Ever since I’ve lived in Britain or Canada, I’ve liked the custom of wearing a poppy. I was quite surprised to read this week that the first person to sell poppies in honor of veterans, in 1918, was actually American. Veterans Day was Armistice Day to begin with, and at the eleventh hour of the eleventh day of the eleventh month, the guns of World War I fell silent.
For this reason, at 11:00 today we have the two-minute silence. Being silent, it is not coercive. It does not require everybody to agree about this or that conflict, or the best way of supporting our troops now. It is simply in honor of those whose sacrifices have been considerably greater than mine.
I’ve always tried to buy my poppies from an old guy, someone who might have been a veteran of World War II, but it gets harder every year. It has been my privilege to meet many people who survived the Second World War, the conflict of conflicts that must never be forgotten.
I am thinking of veterans—both my grandfathers, for example—but also of the woman I heard speak last week. A self-described German-Jewish Brit, she was one of the children saved from Nazi Germany who came to live in Britain, and never left. I went to see her because I thought it was important to witness, in the flesh, people who saw Hitler and his madness and lived to tell about it. As it turned out, she was a delight to hear.
I am also thinking of a survivor I met when I was sixteen years old. When she was sixteen, her apparently lifeless body was pulled from a pile in a Nazi concentration camp, by a U.S. soldier. She might have been expected to be a bitter person, but instead, she radiated hope and joy.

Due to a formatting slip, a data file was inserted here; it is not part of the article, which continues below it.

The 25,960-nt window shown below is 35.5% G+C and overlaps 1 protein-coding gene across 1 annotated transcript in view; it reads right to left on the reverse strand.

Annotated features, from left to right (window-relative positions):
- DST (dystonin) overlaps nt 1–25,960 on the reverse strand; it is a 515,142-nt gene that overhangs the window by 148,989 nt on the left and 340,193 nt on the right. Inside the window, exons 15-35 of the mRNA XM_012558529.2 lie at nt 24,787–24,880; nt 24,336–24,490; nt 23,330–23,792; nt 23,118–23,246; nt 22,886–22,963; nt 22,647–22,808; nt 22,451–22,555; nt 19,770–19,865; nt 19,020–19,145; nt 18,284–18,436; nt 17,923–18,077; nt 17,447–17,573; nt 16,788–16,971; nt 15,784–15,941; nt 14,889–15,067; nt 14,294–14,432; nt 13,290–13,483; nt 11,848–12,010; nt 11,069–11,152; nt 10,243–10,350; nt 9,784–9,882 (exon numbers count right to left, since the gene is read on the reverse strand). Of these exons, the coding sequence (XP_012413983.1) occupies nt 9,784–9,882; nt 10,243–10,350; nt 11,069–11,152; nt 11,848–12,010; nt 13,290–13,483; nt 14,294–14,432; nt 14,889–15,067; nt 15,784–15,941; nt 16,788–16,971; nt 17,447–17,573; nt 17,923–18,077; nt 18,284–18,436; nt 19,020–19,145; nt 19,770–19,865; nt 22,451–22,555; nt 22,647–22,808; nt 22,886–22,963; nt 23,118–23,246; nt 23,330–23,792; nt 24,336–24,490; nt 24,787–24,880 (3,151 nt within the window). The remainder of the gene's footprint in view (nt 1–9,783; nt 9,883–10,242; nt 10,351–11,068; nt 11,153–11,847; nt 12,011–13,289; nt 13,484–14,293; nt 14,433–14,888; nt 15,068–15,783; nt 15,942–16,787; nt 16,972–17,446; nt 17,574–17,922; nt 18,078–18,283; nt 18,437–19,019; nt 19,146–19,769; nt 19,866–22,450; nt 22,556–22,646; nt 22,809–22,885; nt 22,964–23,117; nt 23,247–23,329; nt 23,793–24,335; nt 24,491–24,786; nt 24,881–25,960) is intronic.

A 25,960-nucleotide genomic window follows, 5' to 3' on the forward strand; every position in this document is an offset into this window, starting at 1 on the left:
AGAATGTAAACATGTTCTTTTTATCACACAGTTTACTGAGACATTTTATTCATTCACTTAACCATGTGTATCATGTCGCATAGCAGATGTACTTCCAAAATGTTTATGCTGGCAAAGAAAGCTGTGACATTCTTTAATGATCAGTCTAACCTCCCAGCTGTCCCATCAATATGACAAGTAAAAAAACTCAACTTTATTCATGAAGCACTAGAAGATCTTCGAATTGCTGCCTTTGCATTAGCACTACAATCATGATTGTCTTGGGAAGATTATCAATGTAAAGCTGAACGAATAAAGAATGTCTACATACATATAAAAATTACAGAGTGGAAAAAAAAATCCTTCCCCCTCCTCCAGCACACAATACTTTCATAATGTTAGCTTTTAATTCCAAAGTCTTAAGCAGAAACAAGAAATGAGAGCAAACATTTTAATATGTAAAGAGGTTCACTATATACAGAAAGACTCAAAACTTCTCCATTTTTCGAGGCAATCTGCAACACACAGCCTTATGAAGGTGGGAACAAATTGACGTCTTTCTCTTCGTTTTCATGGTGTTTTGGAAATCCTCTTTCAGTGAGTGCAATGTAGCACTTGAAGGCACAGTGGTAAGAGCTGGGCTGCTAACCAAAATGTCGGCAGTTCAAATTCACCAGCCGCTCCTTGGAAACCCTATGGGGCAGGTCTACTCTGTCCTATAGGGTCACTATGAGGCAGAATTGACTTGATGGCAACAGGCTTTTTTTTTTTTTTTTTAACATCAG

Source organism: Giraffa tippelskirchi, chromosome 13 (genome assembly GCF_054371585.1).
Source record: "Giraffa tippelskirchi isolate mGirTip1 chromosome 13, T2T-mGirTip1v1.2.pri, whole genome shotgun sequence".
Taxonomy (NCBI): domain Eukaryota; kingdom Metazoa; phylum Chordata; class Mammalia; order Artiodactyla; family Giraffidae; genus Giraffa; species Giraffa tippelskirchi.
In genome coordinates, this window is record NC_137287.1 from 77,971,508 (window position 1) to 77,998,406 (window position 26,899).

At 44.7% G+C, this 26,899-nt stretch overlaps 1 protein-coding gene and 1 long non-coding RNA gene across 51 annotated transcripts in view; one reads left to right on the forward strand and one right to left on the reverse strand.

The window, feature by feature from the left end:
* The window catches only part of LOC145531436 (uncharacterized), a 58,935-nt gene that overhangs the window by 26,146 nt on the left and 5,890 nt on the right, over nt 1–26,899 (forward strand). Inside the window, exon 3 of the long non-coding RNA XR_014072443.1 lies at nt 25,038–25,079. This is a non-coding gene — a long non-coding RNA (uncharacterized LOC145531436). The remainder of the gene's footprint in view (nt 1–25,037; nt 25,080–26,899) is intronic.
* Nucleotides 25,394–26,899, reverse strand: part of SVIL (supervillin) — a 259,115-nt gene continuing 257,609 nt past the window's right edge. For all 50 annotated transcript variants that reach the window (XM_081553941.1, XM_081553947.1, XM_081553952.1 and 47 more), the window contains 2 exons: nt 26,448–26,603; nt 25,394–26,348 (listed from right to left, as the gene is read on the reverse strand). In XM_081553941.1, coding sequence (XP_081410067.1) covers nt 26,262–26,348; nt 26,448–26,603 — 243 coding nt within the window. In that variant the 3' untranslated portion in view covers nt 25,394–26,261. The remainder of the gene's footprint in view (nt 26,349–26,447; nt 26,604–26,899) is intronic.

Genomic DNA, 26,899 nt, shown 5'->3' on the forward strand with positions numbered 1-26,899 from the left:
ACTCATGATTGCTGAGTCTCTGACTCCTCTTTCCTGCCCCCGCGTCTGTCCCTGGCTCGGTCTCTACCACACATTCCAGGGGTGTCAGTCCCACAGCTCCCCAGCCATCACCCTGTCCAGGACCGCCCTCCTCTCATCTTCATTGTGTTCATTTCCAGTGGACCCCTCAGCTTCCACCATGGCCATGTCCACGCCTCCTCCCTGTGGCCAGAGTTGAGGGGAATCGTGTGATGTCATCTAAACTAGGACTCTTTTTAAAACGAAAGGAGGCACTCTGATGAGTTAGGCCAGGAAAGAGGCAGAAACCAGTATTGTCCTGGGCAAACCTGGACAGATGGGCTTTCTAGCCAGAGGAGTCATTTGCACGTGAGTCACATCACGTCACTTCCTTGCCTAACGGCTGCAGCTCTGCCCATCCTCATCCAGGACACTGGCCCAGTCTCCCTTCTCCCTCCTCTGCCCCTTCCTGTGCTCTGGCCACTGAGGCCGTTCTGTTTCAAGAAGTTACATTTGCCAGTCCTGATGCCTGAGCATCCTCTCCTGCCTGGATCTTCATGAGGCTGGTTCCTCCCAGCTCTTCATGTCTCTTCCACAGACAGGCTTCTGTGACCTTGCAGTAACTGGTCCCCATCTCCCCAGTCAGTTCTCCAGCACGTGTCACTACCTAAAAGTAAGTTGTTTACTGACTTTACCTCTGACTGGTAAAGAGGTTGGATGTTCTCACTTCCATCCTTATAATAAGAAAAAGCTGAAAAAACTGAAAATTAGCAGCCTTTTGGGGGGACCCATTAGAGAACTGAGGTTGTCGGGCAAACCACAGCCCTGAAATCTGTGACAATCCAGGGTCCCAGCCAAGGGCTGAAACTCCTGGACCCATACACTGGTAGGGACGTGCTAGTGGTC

I am thinking of a lady I knew who was a child during the bombing of British industrial cities. Her house was blown to smithereens, on a day when she and her family happened to be out at the movies. She has been a big fan of going to the movies ever since.
And I’m thinking of another Holocaust survivor, a member of the Order of Canada, the man who swore me in as a Canadian citizen. Like me, he was a citizen of more than one country. His Austrian citizenship had been revoked under Hitler, but in a democratic Europe, he made sure to get it back.
When the Second World War ended, the Allies took those most unimaginably criminal people, the Nazis, and put them on trial at Nuremberg. Someone told me this week that the only reason “we” did this was to one-up the Soviet Union, which just wanted to shoot them. Well, so what? It was the right thing to do, it was in our interest, and it paid dividends in the history of Europe and the world since.
Really, if you’re not sure how far to go in war, you could do worse than take the moral high ground against Stalin.
Remembrance Day dates from the end of the First World War and I think that’s important, because it honors what all must want, and that is the end of conflict. So, honor to veterans and a special thanks to those who served during World War II. Who not only helped save the world, but came home and built a nation. Who grew up in the Great Depression and saw the horrors of war, but did not allow the rest of their lives to be blighted by brutality.